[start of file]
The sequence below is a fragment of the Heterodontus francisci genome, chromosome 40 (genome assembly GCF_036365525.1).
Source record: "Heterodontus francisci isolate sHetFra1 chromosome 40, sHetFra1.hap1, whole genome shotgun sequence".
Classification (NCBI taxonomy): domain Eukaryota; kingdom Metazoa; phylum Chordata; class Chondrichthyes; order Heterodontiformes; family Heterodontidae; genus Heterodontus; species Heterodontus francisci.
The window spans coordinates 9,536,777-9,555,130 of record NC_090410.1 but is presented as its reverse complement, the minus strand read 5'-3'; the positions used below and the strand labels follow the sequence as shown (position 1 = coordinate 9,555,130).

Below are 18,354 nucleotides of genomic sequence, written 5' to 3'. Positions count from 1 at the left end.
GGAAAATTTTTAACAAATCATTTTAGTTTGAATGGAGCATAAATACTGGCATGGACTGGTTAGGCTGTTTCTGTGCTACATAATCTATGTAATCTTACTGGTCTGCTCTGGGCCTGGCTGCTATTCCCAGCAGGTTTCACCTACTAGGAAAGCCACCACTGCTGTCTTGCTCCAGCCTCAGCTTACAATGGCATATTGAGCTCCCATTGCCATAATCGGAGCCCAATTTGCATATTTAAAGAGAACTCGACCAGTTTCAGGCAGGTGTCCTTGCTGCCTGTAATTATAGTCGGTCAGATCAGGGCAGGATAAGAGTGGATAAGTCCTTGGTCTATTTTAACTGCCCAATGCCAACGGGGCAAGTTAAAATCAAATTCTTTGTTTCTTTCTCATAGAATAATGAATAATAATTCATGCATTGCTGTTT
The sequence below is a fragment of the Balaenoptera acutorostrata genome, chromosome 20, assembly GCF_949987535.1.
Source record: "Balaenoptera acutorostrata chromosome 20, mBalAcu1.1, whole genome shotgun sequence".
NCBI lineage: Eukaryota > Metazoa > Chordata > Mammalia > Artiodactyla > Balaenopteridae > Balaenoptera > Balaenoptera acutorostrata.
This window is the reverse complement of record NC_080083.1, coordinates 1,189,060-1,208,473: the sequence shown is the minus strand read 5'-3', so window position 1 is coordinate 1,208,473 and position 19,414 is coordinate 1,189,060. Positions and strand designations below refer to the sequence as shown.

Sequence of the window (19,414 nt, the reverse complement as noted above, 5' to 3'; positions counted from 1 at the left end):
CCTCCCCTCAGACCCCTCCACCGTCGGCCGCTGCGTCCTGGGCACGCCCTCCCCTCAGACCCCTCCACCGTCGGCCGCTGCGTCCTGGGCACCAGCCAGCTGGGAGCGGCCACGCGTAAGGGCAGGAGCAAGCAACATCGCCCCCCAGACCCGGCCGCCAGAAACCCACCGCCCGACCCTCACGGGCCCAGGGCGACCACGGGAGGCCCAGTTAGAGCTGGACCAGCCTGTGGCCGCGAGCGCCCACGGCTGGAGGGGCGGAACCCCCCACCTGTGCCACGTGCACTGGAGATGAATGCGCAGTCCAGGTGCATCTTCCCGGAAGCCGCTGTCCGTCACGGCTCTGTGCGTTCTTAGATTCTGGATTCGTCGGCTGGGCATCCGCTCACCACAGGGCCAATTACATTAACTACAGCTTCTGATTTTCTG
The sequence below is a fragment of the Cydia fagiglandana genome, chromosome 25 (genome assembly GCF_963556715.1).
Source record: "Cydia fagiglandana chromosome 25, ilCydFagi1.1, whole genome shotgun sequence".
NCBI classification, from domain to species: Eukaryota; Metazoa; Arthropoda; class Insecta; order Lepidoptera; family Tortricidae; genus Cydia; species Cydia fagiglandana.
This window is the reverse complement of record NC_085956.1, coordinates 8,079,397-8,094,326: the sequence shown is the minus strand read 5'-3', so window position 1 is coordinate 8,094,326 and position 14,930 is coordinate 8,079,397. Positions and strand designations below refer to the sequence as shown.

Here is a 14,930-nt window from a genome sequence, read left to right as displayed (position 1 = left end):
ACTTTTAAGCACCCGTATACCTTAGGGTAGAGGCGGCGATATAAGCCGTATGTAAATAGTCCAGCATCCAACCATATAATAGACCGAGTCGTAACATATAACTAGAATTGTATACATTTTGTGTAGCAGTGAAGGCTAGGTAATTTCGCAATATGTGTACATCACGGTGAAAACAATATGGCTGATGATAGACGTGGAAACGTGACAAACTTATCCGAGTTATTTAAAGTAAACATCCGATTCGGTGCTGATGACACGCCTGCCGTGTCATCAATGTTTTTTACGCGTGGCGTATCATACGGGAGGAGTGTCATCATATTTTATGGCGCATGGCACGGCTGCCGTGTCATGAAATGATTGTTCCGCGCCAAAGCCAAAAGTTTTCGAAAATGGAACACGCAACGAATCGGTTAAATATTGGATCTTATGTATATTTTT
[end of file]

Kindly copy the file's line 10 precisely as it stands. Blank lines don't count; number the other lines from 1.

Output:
This window is the reverse complement of record NC_080083.1, coordinates 1,189,060-1,208,473: the sequence shown is the minus strand read 5'-3', so window position 1 is coordinate 1,208,473 and position 19,414 is coordinate 1,189,060. Positions and strand designations below refer to the sequence as shown.